Bridgman students are currently working on a “cut-away” Corvair motor which shows most moving parts including the valvetrain and two of the cylinders once it has been assembled. Members of the Corvair Club of West Michigan helped assemble the parts.

“This is our trainer engine,” Heil noted.

It has been taken apart and put back together three times so far. Heil said it will be entered in the Michigan Industrial and Technology Education Society’s regional competition, hosted last year by Bridgman and set to take place this year in Sturgis.

The ultimate plan for the Fly Baby is to find a complete Corvair motor and rebuild it for the airplane.

This year’s students also are putting together a model airplane — a Guillows balsa-wood and tissue paper incarnation of a Cessna 172 to be exact.

“We will make the model airplane fly,” Heil said.

Plans are to let the aircraft loose in the gymnasium under rubber-band power before the end of the school year.

As for the much-larger Flybaby, Heil said students are almost finished cutting out all of the plywood portions for the wing ribs.

Once the airplane has been built, it still must go through a lengthy break-in period for the motor (about 10 hours of constant running) and be certified by the Federal Aviation Administration.

“It can be a daunting project, but if you break it down bit by bit and get the right people to help you it’s not too bad,” Heil said.

He added that the budding aviators have received permission to taxi around on school property. The airfield where the plane will first achieve lift-off is yet to be determined.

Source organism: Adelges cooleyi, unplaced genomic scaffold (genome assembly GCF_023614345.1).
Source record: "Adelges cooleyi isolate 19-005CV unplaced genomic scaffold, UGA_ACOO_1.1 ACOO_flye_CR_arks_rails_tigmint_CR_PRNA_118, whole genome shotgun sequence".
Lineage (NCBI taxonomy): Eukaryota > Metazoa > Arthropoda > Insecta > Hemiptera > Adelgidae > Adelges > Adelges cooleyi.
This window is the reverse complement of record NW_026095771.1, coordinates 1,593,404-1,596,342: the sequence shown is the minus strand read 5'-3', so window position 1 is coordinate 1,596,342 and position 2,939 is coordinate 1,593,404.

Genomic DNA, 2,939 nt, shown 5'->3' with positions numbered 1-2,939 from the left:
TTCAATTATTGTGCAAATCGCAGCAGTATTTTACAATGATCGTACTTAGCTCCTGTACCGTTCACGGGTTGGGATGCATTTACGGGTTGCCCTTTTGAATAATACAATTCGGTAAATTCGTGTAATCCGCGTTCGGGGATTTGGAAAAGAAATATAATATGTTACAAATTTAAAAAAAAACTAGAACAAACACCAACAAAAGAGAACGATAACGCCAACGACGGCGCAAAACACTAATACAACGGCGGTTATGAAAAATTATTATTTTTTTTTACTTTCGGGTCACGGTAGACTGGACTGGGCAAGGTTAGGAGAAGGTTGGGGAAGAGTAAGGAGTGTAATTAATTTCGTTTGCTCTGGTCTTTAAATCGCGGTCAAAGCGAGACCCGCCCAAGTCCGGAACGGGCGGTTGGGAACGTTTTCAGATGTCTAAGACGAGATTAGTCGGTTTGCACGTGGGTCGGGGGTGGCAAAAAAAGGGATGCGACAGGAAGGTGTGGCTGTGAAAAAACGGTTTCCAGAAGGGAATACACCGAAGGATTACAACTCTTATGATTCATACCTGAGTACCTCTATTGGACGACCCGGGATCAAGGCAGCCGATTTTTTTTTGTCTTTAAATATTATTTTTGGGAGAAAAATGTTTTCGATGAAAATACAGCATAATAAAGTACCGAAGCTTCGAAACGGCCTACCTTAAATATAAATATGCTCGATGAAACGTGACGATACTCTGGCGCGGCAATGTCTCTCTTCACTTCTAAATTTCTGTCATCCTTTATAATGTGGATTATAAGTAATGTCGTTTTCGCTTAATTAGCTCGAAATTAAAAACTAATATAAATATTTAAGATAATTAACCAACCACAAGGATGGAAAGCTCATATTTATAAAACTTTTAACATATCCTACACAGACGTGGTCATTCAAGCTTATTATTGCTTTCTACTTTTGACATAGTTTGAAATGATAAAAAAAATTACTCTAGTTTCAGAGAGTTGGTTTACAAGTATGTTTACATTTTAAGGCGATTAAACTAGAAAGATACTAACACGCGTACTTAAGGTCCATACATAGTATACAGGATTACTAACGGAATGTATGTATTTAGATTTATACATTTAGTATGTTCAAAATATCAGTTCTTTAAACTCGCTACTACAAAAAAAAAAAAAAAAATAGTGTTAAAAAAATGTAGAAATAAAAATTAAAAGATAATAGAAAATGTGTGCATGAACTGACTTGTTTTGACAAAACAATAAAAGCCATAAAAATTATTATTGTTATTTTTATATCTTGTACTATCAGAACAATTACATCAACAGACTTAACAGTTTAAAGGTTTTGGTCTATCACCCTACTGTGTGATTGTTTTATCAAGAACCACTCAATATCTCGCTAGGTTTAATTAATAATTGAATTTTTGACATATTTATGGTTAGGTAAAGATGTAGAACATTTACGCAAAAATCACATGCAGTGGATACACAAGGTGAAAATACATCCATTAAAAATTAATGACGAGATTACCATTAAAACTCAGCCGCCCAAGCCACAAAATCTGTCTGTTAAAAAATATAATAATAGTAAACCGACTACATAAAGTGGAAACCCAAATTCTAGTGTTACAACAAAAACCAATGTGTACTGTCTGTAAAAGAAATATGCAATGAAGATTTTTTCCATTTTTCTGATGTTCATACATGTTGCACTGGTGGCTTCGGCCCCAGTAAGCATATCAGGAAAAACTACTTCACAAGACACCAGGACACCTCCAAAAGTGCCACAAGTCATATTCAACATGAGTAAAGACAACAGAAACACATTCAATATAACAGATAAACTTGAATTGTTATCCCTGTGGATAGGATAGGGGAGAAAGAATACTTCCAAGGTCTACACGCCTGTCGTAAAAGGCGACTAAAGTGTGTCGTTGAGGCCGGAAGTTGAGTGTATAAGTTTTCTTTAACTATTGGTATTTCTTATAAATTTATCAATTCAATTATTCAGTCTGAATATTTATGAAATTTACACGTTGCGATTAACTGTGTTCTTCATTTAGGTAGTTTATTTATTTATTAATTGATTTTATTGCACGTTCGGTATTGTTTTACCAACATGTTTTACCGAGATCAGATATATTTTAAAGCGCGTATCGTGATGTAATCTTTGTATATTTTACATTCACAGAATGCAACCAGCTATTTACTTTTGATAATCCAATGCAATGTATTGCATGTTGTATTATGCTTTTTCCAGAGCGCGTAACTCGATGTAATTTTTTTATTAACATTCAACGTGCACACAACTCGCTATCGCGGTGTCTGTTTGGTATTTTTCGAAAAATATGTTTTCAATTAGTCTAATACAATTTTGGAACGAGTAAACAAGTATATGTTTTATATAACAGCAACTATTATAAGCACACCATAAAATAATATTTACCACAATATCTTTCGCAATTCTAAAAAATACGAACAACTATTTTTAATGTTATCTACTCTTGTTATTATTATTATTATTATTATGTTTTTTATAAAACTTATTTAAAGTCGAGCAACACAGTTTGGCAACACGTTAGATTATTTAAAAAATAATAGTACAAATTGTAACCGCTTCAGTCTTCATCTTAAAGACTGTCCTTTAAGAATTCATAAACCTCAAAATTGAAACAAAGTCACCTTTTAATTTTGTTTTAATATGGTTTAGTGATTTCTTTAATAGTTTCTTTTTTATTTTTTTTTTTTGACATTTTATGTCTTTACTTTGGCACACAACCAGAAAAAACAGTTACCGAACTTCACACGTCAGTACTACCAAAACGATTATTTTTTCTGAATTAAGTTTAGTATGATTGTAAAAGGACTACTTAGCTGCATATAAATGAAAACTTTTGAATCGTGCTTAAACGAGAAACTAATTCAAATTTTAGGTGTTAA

There are at least two option for the pilot, however.

“Detlef has volunteered to test fly it after we’re through with the break-in period. And there’s another fellow (Craig Tice of Buchanan) with the Watervliet Experimental Aircraft Association who also would be willing to fly it — he’s already flown a Bowers Fly Baby.”

Heil said Tice’s Sonex home-built airplane, this one featuring all-metal construction, also is due in the shop at Bridgman High School for some fabrication work.

“So eventually we’re going to wind up with two planes,” he said.

The Industrial Technology program at Bridgman High School includes lessons in working with woods and metals, drafting and computer-aided design, machine shop and mechanics.

Students at the district’s Reed Middle Schol helped build two shell-back sail dinghies (“the Finch” and “the Bee”) and high school students constructed the 23-foot, electric-powered “Kraken” longboat that was launched in 2012.

“We actually fitted a 400-watt wind turbine to it (the Kraken) to charge the two 12-volt batteries … There are two 60-pound thrust trolling motors that power it,” Heil said.

Last year, Bridgman High School students created 40 Adirondack-style chairs using wood from the old football stadium bleachers. All of them sold.

“This year we did a production run of 18, and we’re just about out of bleacher board … We’ll need the rest to make the model propellers for the Corvair engine,” Heil said.

One of the projects Reed Middle School pupils are currently involved in woods and welding at the seventh- and eighth-grade level while younger students in computer tech courses have been building and programing Lego robots.

“Whether we realize it or not we’re surrounded by robots every day. The biggest application is automated production systems, there are quite a few shops locally that build these systems so I think in order for them to have a viable work force it’s important for our students to learn about these technologies … The younger we get them started the better,” Heil said.

He said the Bridgman Foundation For Educational Excellence has provided the Industrial Technology program with a CNC Router that is already being used to create plaques for teachers who receive Competitive Innovation Grants from the Foundation.